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Anjum Hasan’s Difficult Pleasures is a collection of short stories that deal with the sheer essence of human life – emotion
Anjum Hasan’s Difficult Pleasures
Anjum Hasan’s Difficult Pleasures is a collection of short stories that deal with the sheer essence of human life – emotion.
Review by Rashi Goel
Difficult Pleasures is a compilation of 13 short stories – each about different people feeling completely different emotions as they live out 13 absolutely different situations and lives. But they have two emotions constant – anger and sadness that go deep but are visible starkly on almost every page of this book.
The emotions of married couples – each one’s anger and bitterness at war with their great love and caring; the innocent yet adult and coherent thoughts of children with respect to parents; the struggles of a young photographer and the triumphs of an old artist; the dreams of a village boy and the ideals of a philosophy professor – Hasan takes us up and down not just through various parts of the world, but also through various parts of our minds. As you read, you feel contradicting emotions – at times you want to support the protagonist and at times despise them. This is what makes this book so special.
Anjum Hasan’s characters are ordinary people and yet far from ordinary – the antipodes. Most of them have a simultaneous fullness and emptiness in their lives – they take the simple situations they’re in and turn them into a complex mess. They are us. They could be any one of us. They are strong. While the normal tendency is to head for the familiar and the known, these characters want to be lost for a while and then perhaps head towards uncharted territory. We can learn a thing or two from them. These characters breathe life into their stories not through their words but through their thoughts and subtle actions thereby leaving a lot to the readers’ imagination.
Personally I’m not a fan of open ended conclusions – they leave me feeling nervous and unsettled but Hasan has a way of lending a hopeful note to the ends of her stories. The kind of writing present in this book is rare – subtle yet hard hitting entwined with irony and humour. The ‘open end’ of the stories leaves you to ‘complete’ it in your head. For this reason, it took some time for me to let Hasan’s writing style grow on me.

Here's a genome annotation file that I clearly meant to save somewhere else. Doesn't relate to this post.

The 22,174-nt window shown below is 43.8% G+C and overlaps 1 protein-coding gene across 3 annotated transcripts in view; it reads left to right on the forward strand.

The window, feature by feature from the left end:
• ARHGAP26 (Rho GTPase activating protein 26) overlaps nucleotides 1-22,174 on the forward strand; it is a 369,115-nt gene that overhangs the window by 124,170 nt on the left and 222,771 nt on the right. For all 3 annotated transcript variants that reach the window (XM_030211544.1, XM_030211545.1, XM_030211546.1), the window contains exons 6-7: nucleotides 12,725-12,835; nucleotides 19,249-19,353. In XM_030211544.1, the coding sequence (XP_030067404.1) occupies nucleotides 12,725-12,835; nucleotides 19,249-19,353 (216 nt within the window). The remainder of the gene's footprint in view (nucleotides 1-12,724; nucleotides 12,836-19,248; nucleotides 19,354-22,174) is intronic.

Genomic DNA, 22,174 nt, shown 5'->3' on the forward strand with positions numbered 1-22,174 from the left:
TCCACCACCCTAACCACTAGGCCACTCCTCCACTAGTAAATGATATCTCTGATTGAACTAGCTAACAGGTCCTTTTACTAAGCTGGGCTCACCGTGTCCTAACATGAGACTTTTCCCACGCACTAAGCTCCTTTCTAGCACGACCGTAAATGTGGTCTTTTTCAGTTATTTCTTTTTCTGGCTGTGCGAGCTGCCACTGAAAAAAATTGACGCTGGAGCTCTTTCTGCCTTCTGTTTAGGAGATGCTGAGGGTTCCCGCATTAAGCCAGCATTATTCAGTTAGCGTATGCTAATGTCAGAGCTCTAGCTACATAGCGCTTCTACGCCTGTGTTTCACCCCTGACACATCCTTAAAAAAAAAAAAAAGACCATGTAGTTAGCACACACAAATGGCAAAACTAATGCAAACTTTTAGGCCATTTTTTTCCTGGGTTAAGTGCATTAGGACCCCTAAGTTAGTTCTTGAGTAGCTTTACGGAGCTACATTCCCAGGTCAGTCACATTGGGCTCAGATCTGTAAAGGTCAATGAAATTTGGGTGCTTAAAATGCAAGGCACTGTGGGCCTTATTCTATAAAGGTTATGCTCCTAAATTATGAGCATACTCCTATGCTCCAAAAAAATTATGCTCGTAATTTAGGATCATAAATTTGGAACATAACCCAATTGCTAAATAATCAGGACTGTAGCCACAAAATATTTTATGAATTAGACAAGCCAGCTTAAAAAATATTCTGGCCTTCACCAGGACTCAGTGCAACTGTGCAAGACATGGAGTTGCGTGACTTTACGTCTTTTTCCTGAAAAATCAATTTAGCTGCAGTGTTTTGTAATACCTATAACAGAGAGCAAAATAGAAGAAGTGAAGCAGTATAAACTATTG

I would have to say my favourite stories in this book are ‘Hanging On Like Death’ and ‘Birds’. Both stories depict a child’s emotions towards a parent. While one little boy Neel desperately seeks the approval of his father, the other little boy Samir tries to deal with the death of his mother. The author has portrayed the emotions of these children beautifully. Neel, his maturity, his strength and this last line of the story – “Looking up at her with an eight year old’s solemn pride, he says ‘My Father’.’”- all moved me to tears.
In certain places Hasan’s writing style is so crisp that she expresses the most complex and confusing emotions with such ease in a single line. She is most definitely an author who has taken the time to study people and understand them as one would understand family – “…our habitual wanderings create grooves that we can comfortably slip into” is a line from ‘The Big Picture’ which is so small and simple yet so profound and full of wisdom.
While I wouldn’t put Difficult Pleasures down in my list of ‘Favourite Reads’, I would recommend it to those who don’t mind a slow read with open endings. If you’re okay with letting the book grow on you and building a fantasy at the end of each story, then this one is for you.
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Why do women have to go through so much trauma just for being women? Who gives men the right to behave in this way?
Trigger warning: This post contains depiction of normalised violence against women, and may be triggering for survivors.
My belly is living proof
of the life I have grown, held, and birthed
a ‘permanently pregnant’ swell
stretch marks and a caesarian scar
that still itch
an experience I wouldn’t trade in
except for what I was told by the father of my child.
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Marriage is often described as the joining of two individuals’ bodies, minds, and souls. Upon getting married, you are expected to share everything with your partner, including time, money, and all other aspects of life. Your life should revolve around your spouse from beginning to end.
But is it necessary to spend every waking moment with the spouse? Are you not supposed to have a life apart from your spouse? And do these rules apply only to women or men as well?
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